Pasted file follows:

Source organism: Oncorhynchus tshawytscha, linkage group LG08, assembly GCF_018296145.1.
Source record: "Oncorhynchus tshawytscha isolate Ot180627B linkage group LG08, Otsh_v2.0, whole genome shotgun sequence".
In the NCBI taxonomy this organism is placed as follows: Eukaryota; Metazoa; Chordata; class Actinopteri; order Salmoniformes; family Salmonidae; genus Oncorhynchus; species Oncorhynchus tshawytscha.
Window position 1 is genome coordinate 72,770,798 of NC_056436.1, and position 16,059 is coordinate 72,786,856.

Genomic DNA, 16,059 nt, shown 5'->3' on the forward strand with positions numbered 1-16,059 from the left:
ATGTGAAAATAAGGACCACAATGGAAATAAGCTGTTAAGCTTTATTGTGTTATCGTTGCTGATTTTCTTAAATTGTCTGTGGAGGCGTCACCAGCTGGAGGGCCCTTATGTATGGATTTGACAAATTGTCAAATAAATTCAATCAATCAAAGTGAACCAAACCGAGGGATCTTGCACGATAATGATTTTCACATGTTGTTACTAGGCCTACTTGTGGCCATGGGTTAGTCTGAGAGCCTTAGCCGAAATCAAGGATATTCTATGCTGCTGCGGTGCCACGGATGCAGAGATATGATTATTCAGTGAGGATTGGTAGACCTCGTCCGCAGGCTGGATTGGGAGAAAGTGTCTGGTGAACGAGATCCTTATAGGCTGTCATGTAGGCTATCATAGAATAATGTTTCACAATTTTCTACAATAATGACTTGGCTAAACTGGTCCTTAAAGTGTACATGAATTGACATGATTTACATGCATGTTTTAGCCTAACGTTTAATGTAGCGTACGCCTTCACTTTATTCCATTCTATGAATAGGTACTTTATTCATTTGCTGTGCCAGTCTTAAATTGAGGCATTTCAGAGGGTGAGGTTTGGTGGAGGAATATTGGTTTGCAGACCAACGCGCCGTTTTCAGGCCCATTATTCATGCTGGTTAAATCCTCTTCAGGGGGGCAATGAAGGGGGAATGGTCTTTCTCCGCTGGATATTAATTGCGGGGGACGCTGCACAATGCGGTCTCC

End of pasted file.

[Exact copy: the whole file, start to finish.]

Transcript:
Source organism: Oncorhynchus tshawytscha, linkage group LG08, assembly GCF_018296145.1.
Source record: "Oncorhynchus tshawytscha isolate Ot180627B linkage group LG08, Otsh_v2.0, whole genome shotgun sequence".
In the NCBI taxonomy this organism is placed as follows: Eukaryota; Metazoa; Chordata; class Actinopteri; order Salmoniformes; family Salmonidae; genus Oncorhynchus; species Oncorhynchus tshawytscha.
Window position 1 is genome coordinate 72,770,798 of NC_056436.1, and position 16,059 is coordinate 72,786,856.

Genomic DNA, 16,059 nt, shown 5'->3' on the forward strand with positions numbered 1-16,059 from the left:
ATGTGAAAATAAGGACCACAATGGAAATAAGCTGTTAAGCTTTATTGTGTTATCGTTGCTGATTTTCTTAAATTGTCTGTGGAGGCGTCACCAGCTGGAGGGCCCTTATGTATGGATTTGACAAATTGTCAAATAAATTCAATCAATCAAAGTGAACCAAACCGAGGGATCTTGCACGATAATGATTTTCACATGTTGTTACTAGGCCTACTTGTGGCCATGGGTTAGTCTGAGAGCCTTAGCCGAAATCAAGGATATTCTATGCTGCTGCGGTGCCACGGATGCAGAGATATGATTATTCAGTGAGGATTGGTAGACCTCGTCCGCAGGCTGGATTGGGAGAAAGTGTCTGGTGAACGAGATCCTTATAGGCTGTCATGTAGGCTATCATAGAATAATGTTTCACAATTTTCTACAATAATGACTTGGCTAAACTGGTCCTTAAAGTGTACATGAATTGACATGATTTACATGCATGTTTTAGCCTAACGTTTAATGTAGCGTACGCCTTCACTTTATTCCATTCTATGAATAGGTACTTTATTCATTTGCTGTGCCAGTCTTAAATTGAGGCATTTCAGAGGGTGAGGTTTGGTGGAGGAATATTGGTTTGCAGACCAACGCGCCGTTTTCAGGCCCATTATTCATGCTGGTTAAATCCTCTTCAGGGGGGCAATGAAGGGGGAATGGTCTTTCTCCGCTGGATATTAATTGCGGGGGACGCTGCACAATGCGGTCTCC